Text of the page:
The temperature reading in the Mercedes climbed from 6°C to 33 in a matter of minutes.
We had entered the Fréjus Road Tunnel, which connects France and Italy. Running under the Cottian Alps, it is 13km long, costs about €45 to enter and is managed on two sides by the French and Italians.
In winter, it makes for a daunting road trip, particularly with young children aboard, as we had at the time. While the roads may be icy outside, temperatures in the tunnel tube can be high.
In 2005, the tunnel became a deadly furnace when a truck carrying tyres caught fire. As the tunnel behaved like a chimney loaded with hot smoke, firefighters battled temperatures of 600°C.
Today, fear of the tunnel is more mental than justifiable. Millions of vehicles pass through each year. And the authorities have implemented some features, giving a high margin of safety.
These include controlled entry through thermal gates, strict speed limits of 70 km/h and safe 150m distances between vehicles.
The tunnel is also equipped with video cameras, fire hydrants and 11 safety points equipped with telephones and loudspeakers connected to the control room. There are firefighting teams positioned on both sides, and two within the tunnel.
Margin of safety
In engineering, margin of safety is simply the margin required to ensure safety. It provides for extra allowance to cope with unusual load or events.
The term is also used in investing. Do you want to get a margin of safety? Then you’ll need to buy a stock when it’s priced below its intrinsic value.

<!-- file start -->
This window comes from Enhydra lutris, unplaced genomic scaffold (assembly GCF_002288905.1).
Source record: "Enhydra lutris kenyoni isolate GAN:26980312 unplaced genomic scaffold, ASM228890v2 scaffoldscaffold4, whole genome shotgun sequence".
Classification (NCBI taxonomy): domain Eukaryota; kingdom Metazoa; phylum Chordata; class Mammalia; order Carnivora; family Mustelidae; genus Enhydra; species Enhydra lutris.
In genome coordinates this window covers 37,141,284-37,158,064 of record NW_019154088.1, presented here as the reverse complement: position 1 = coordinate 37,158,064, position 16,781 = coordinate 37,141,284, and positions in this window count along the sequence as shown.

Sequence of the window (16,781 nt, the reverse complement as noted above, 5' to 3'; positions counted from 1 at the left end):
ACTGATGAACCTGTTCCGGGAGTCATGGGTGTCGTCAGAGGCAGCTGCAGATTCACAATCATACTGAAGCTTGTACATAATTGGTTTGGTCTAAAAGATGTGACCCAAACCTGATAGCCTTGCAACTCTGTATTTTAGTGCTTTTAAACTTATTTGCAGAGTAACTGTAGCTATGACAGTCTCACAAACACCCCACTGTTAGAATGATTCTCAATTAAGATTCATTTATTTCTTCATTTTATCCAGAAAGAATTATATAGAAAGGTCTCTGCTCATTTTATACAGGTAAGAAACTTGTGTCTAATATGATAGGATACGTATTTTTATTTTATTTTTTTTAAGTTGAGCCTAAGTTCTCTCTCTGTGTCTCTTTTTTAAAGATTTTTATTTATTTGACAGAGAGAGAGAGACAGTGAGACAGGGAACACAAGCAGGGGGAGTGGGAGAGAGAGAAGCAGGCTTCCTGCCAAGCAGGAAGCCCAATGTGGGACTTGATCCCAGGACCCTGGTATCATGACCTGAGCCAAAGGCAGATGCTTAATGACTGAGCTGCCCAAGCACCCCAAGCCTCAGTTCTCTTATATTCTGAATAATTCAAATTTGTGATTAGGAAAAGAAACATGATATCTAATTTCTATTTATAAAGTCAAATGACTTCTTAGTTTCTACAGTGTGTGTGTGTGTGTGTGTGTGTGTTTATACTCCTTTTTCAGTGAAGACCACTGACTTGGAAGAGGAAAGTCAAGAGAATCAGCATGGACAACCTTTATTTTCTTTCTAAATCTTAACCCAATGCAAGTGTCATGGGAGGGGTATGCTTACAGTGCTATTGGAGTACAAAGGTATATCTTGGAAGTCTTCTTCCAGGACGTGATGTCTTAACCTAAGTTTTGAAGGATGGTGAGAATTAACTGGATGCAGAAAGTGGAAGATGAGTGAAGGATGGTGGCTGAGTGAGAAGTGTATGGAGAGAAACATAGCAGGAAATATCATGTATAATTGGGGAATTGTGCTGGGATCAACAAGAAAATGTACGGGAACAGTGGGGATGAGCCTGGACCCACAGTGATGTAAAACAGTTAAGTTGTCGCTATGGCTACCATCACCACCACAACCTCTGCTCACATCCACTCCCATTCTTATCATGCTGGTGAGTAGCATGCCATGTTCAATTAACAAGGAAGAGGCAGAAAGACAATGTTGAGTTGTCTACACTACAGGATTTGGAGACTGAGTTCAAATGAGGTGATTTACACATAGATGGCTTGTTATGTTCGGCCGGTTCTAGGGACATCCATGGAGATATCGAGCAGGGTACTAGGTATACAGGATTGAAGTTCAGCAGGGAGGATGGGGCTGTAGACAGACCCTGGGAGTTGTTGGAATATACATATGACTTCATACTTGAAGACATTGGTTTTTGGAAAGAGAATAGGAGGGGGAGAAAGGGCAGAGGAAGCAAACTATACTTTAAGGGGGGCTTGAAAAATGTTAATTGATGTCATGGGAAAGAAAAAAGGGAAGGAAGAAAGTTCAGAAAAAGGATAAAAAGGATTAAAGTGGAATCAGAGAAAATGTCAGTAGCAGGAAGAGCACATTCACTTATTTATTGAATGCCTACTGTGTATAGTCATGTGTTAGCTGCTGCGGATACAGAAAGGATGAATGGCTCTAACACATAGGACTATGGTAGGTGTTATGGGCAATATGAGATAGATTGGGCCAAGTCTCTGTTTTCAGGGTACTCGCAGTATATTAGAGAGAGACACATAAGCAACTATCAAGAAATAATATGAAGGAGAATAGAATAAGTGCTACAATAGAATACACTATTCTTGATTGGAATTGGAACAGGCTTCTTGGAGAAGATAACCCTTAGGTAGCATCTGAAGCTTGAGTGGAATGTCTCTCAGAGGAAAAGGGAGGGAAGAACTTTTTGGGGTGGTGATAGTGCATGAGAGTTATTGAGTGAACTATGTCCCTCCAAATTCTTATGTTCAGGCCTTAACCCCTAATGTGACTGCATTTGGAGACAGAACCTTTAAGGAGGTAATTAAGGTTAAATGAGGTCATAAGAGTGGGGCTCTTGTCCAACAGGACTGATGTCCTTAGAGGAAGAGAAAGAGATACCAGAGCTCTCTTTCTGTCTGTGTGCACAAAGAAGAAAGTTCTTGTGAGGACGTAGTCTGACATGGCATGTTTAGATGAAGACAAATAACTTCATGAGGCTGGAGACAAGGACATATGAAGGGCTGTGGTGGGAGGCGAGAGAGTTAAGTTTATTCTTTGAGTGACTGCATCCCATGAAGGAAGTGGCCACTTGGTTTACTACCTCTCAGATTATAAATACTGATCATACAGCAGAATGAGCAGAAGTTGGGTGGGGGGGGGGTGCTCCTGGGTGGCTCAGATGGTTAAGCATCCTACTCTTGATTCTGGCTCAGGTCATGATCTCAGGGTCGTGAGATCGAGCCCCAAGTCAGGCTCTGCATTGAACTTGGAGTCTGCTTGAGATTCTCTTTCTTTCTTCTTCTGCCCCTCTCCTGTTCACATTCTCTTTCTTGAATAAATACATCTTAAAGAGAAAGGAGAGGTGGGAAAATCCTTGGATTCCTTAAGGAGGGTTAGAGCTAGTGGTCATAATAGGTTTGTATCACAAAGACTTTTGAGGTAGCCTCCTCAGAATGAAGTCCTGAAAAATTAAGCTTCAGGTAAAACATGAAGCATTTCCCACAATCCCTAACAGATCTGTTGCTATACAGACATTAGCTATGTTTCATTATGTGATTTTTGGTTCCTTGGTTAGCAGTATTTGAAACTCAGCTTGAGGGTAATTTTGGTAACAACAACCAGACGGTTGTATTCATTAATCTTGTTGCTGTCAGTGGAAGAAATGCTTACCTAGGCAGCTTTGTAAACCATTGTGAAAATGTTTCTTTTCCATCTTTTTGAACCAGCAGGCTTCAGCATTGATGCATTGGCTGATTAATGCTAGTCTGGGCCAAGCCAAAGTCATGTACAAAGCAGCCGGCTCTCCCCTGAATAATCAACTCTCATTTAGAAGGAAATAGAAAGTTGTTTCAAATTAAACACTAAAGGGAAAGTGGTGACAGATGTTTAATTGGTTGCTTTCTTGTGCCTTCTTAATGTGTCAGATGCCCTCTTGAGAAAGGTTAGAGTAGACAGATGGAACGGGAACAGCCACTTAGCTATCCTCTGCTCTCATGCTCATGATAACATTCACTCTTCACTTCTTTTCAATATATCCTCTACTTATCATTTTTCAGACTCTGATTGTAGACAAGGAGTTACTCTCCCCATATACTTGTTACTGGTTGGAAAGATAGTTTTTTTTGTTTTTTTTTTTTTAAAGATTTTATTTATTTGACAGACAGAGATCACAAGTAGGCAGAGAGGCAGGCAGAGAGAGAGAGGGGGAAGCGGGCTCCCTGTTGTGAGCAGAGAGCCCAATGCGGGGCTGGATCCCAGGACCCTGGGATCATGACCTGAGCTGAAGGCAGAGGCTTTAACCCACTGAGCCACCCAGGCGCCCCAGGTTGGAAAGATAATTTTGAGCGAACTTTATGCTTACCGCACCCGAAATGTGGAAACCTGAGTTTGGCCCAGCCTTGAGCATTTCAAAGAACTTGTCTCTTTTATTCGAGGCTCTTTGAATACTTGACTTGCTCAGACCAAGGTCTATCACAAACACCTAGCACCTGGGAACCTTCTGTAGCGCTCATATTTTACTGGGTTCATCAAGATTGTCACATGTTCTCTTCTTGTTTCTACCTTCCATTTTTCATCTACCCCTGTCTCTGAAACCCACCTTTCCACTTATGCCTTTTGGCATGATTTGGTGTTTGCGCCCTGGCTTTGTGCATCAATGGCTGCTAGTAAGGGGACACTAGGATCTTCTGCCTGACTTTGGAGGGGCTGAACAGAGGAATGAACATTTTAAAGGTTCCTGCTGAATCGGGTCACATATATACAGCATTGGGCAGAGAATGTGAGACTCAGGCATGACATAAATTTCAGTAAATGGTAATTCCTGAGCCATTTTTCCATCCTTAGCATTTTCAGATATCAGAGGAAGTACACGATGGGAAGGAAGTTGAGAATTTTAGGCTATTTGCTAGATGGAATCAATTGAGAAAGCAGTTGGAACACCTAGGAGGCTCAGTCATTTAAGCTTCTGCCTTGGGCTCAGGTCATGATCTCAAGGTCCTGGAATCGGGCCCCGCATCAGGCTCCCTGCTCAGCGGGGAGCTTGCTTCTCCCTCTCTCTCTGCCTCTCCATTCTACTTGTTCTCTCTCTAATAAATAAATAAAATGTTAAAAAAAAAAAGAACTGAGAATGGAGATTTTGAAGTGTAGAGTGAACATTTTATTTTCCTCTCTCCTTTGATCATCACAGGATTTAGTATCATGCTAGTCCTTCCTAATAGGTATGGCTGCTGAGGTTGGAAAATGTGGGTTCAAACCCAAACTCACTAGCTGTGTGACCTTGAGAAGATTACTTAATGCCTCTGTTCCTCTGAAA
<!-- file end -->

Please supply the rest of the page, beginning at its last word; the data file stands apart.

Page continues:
Let’s just say the unthinkable happens. Let’s say a deranged, alcoholic CEO takes over the helm of a business you have bought into. It’s bad luck. But with strong margin of safety, you may still be OK — because you had the good sense to buy the business assets cheaply enough.
Port of Napier
Napier Port Holdings [NZX:NPH] hit the NZX yesterday and promptly jumped 15%.
The IPO was oversubscribed. Now those who missed out must pay a higher price to fulfil their port-owning desires.
You may have read my initial analysis of the Napier Port IPO. It has strategic value, but by conventional measures, no bargain value. The stock is fully priced on a starved NZX.
Closing yesterday at nearly $3, there’s no margin of safety. Should any of the challenges facing this port come to dock, the current share price will provide little-to-no cover. Nor will the slender dividends proposed provide much relief either.
But that’s how it can be in a small, tight market.
Perhaps it’s time to set sail to a larger market. Here’s where the NZX sits roughly in terms of listings:
We see opportunities on the ASX and LSE, especially due to those currencies being relatively soft against the Kiwi dollar.
Be interesting to see if the Napier Port share price continues to hold sway.
Investor boon or just another overpriced Kiwi rip-off like the Auckland property market?
Time will tell.